The revival of Stephen Sondheim and James Lapine’s “Into the Woods” nabbed a healthy 10 nominations, with other top tallies going to revivals of “Morning’s at Seven” (nine), “Private Lives” and “The Crucible” (six each).

In the play category, Suzan-Lori Parks’ Pulitzer Prize winner “Topdog/Underdog” competes with Edward Albee’s “The Goat,” Mary Zimmerman’s “Metamorphoses” and “Fortune’s Fool” by Ivan Turgenev, an author who died well before the Tonys were a twinkle in anyone’s eye. (Indeed, in the official nominations list Turgenev’s name was strangely absent, with only adapter Mike Poulton credited.) Tony precedent indicates that any play not previously produced on Broadway can be eligible in the new-play category, regardless of its age.

The season’s small crop of musical revivals resulted in just two shows competing in the often highly competitive category, “Into the Woods” and Trevor Nunn’s “Oklahoma!” The play revival crop, by contrast, was unusually healthy this season, with some 11 entries vying for four slots. The shows selected were “Morning’s at Seven,” “The Crucible,” “Private Lives” and “Noises Off,” all but the latter spring arrivals.

Fall openers “Hedda Gabler” and “Dance of Death,” as well as “The Elephant Man” and the Roundabout Theater Co.’s “The Man Who Had All the Luck,” were among the notable revivals overlooked.

The Roundabout, often a major presence in the nominations, received only a single nod for its productions this year (Sam Robards as featured actor for “Man Who Had All the Luck”). Its stagings of “Major Barbara,” “The Women” and “An Almost Holy Picture” were overlooked entirely.

The Roundabout’s chief not-for-profit Broadway competitor, Lincoln Center Theater, had a stronger Tony showing thanks to the nine nominations for “Morning’s at Seven” (five of those in the featured actor and actress fields), two nods for its ill-received fall tuner “Thou Shalt Not” and a nom in the relatively new “special theatrical event” category, for Barbara Cook’s concert “Mostly Sondheim.”

That show will compete with solo shows by Bea Arthur, John Leguizamo and Elaine Stritch, with Stritch easily the surest bet in the entire Tony field this season.

The most high-profile show to get blanked at the nominations was London import “The Graduate,” a critically lambasted show that is nevertheless the highest-grossing straight play on Broadway.

Other notable shows that came away empty-handed include the Andrew Lloyd Webber-Alan Ayckbourn musical “By Jeeves,” Neil Simon’s “45 Seconds From Broadway” and “One Mo’ Time,” a musical revival that did a fast fade at the Longacre. That show’s producer, the Williamstown Theater Festival, can take solace in winning the Tonys’ regional theater award this year.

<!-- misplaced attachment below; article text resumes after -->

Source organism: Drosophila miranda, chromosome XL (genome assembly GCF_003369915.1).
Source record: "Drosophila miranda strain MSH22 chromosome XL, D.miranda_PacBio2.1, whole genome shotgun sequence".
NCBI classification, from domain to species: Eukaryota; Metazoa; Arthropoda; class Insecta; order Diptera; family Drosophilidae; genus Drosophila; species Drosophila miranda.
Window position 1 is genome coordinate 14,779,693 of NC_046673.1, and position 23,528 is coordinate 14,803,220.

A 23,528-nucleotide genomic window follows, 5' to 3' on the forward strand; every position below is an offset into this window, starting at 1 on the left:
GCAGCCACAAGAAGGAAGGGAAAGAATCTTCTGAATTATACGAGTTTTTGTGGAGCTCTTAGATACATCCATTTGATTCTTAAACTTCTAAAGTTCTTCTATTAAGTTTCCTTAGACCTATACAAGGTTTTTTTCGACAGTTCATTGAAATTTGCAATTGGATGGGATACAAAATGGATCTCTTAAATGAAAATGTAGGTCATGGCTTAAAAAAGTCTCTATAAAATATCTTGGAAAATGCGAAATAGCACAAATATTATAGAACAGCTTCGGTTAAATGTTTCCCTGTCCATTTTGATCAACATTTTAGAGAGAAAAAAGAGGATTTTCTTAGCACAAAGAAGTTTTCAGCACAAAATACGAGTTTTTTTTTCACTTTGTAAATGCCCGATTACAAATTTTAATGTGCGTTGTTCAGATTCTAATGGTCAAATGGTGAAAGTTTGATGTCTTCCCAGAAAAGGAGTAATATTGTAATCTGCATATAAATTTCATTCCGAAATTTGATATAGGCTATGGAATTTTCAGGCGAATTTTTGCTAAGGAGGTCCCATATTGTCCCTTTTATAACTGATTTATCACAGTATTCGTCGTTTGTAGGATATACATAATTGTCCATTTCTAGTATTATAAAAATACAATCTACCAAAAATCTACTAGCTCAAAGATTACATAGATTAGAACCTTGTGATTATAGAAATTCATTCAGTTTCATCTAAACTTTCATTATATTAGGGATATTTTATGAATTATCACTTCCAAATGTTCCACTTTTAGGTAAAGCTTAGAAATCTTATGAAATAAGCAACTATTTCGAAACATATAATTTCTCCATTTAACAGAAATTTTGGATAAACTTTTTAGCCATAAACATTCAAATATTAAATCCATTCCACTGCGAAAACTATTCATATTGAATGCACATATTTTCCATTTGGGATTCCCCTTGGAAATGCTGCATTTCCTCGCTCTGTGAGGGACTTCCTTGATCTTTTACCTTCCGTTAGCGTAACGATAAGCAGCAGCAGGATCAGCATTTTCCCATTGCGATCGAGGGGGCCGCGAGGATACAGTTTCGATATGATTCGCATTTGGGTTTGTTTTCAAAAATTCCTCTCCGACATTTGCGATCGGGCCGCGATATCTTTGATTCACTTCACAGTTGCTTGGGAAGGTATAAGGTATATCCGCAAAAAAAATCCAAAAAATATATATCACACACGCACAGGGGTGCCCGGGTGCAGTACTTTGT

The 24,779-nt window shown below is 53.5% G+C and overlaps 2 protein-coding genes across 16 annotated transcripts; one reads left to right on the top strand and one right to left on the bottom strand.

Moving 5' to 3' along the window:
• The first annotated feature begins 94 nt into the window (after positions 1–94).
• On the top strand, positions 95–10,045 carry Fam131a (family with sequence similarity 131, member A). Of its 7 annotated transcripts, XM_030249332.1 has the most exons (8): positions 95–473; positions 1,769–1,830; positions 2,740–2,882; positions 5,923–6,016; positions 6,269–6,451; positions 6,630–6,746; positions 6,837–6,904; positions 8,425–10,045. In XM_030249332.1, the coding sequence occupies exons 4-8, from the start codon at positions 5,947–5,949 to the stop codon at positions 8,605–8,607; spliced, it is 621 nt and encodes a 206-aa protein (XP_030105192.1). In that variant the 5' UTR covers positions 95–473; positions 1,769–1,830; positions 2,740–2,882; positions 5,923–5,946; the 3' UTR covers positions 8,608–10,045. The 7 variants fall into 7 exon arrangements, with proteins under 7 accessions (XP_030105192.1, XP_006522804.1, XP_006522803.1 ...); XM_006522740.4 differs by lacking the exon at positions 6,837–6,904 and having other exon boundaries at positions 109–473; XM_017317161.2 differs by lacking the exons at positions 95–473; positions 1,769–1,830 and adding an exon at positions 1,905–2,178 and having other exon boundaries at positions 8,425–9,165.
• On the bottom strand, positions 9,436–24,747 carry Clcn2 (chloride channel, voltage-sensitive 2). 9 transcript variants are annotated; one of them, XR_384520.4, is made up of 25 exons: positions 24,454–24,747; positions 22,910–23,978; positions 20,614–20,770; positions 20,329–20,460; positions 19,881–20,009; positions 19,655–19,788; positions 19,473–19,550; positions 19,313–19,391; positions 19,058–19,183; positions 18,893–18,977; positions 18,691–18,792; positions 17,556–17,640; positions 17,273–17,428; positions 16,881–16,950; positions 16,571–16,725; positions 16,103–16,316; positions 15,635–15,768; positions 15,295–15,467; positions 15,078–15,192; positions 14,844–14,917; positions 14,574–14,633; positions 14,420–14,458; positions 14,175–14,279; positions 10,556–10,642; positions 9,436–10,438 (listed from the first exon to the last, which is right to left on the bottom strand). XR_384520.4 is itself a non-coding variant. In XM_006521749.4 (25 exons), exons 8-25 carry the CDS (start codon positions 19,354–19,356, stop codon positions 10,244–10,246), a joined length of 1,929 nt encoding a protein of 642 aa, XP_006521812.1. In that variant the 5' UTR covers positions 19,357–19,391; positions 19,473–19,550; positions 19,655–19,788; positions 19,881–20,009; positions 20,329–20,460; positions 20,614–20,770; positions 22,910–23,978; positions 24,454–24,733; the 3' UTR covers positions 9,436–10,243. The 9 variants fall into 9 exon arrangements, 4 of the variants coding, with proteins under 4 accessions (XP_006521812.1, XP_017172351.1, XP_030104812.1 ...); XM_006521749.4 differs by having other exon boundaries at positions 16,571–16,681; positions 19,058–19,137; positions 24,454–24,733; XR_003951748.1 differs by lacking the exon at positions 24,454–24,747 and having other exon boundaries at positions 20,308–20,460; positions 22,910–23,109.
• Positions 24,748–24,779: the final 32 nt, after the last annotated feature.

There were some interesting historical footnotes, also not unusual. Laura Linney made the cut for leading actress in a play for her perf in “The Crucible,” while Beatrice Straight, who created the role in 1953, won for featured actress.

This season’s production of “Morning’s at Seven” fared considerably better than the seminal 1980 revival, which received just four noms; however, that production took home three Tonys, for play revival, director Vivian Matalon and featured actor David Rounds.

Kate Burton was nominated in two categories, as leading actress in “Hedda Gabler” and featured actress in “The Elephant Man.” The only other performers to win two nominations in a single season are Dana Ivey and Amanda Plummer. (In the original 1979 Broadway production of “Elephant Man,” Carole Shelley won the leading actress trophy for the same role.)

Also winning two nominations this season: choreographer John Carrafa, for “Urinetown” and “Into the Woods.”

Lapine’s nomination was something of a surprise. He helmed “Into the Woods’ ” original 1987 Broadway production, and thesps and creatives generally are considered ineligible when they repeat stints in shows they preemed with on Broadway.

Special Tonys for lifeti
me achievement this year go to Julie Harris, who has won five Tonys, more than any other performer, and producer Robert Whitehead, a four-time Tony winner.